The Slow Slipping Away Of Rajesh Khanna, Bollywood's First Superstar

18/07/2016 5:50 PM IST | Updated 18/07/2016 7:25 PM IST
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It was raining when the family announced Rajesh Khanna's death on the afternoon of 18 July, 2012. Not the kind of heavy downpour that Mumbai's shrinking lakes would gratefully accept, but a light, continuous drizzle that swept Carter Road in Bandra West and dropped silently on Aashirwad -- the road and bungalow in which Rajesh Khanna lived, as if the Heavens were crying inconsolably for the loss of this great actor, Bollywood's first superstar.

When he joined film in the late 1960s, there were already romantic leading men and icons of the screen; certainly Dilip Kumar, Raj Kapoor and Dev Anand were legends, and there were also Dharmendra, Shammi Kapoor and Manoj Kumar, but none of them could claim to take their fame to the dizzying heights that Rajesh Khanna did. And he did it with what? A rosy complexion; twinkling eyes; a mischievous smile; clothes that were fashionably Indian and that he carried stylishly on his short, somewhat portly frame; a sense of dancing that was as ridiculous as it was endearing; and, a melodramatic style of acting that involved a lot of shaking of the head, prancing around and sidelong glances that would not have got past either the box-office or front-benchers today.

It was not his songs that made him Bollywood's first superstar, nor the 180 films... but his crazy fan following.

Yet he got away with it then -- and how! Quickly Rajesh Khanna amassed the biggest, maddest fan following across all of India with a string of Bollywood hits like Aradhna, Do Raaste, Anand, Itefaq, Daag, Saccha Jhutha, Aan Milo Sajana, Safar, Kati Patang, Andaz, Hathi Mera Saathi, Dushman, Amar Prem, Roti, Aap Ki Kasam and Prem Kahani. In this, he was aided by the wild, mellifluous and talented Kishore Kumar -- together they had recorded and filmed some of Bollywood's most memorable songs that stand the test of time even today. Rajesh Khanna himself was to say, "Kishore was the soul, I was the body" of their inseparable jodi of the 1960s and 70s. But it was not his songs that made him Bollywood's first superstar, nor the 180 films -- 106 of them as solo lead, because this was before the multi-star era -- but his crazy fan following. India had never seen anything like it. If boys in college dressed like him and wore their hair like he did, then girls wrote letters in blood swearing their undying love; they secretly got married to his photograph, and kissed his car to leave their lipstick prints behind.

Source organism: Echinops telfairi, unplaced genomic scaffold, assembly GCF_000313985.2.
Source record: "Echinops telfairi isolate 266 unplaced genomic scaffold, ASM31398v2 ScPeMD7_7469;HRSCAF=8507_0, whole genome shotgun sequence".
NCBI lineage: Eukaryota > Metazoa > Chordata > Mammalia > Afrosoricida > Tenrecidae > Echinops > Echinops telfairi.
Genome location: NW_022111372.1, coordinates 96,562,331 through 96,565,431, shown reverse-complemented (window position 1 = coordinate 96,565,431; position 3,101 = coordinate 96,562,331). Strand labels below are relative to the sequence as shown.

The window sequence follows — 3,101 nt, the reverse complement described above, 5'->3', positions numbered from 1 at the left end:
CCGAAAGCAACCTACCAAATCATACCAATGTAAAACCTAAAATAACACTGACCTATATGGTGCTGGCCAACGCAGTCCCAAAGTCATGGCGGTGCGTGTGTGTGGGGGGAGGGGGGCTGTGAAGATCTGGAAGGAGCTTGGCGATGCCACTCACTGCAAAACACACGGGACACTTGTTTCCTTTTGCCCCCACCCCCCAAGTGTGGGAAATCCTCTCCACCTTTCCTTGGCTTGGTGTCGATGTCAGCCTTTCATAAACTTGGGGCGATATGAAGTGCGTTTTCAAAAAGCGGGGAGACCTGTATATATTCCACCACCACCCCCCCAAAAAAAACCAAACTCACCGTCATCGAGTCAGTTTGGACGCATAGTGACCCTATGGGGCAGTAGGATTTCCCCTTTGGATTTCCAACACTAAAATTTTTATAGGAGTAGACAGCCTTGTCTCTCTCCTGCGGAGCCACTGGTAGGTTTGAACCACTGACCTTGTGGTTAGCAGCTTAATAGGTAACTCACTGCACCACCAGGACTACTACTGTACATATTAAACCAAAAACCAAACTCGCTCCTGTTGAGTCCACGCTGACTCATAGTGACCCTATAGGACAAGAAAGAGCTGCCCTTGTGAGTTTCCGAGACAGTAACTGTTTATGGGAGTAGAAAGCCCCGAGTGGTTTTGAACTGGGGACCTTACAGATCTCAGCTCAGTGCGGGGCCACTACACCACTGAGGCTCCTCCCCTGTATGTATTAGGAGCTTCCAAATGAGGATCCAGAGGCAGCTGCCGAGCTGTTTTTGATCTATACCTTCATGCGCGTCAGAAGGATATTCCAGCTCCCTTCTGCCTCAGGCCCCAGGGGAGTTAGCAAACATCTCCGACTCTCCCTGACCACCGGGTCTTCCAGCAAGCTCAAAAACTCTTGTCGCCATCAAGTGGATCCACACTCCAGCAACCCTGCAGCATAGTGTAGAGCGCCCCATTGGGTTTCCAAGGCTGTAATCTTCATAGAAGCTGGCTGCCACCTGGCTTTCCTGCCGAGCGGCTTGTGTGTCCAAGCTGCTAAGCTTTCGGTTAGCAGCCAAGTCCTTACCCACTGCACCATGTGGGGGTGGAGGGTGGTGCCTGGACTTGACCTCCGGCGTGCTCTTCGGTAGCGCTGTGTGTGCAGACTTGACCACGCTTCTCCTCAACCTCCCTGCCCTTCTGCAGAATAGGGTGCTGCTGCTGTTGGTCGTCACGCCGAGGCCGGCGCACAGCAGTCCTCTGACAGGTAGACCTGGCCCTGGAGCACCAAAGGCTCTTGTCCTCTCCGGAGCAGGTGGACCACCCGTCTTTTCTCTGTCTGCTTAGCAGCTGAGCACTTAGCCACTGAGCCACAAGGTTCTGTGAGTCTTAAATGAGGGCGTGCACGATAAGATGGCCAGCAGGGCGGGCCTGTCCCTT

And just when he was riding the crest of this huge and mad wave of fame and fortune -- Amitabh Bachchan had yet to step into the shoes of the angry young man -- Rajesh Khanna went and got married to the debutante actress Dimple Kapadia whom Raj Kapoor was introducing in Bobby. Bollywood had expected Rajesh Khanna to settle down with the vivacious fashion designer and actress Anju Mahendru, whom he dated for years, or perhaps even the lovely Mumtaz, with whom he shared several hits and supposedly also a romance. But no, it was the unknown Dimple Kapadia who became Mrs. Rajesh Khanna to the superstar and "Bobby" to Bollywood. Despite her own mercurial rise to fame with just one film, Dimple stayed away from the screen after that because Rajesh Khanna wanted a mother to raise his daughters and not some servant. Apologetically, he was to say later of his denying Dimple her career, "I had no idea of Dimple's talents, because Bobby had not yet released when we got married, but I agree -- to curb talent is a crime."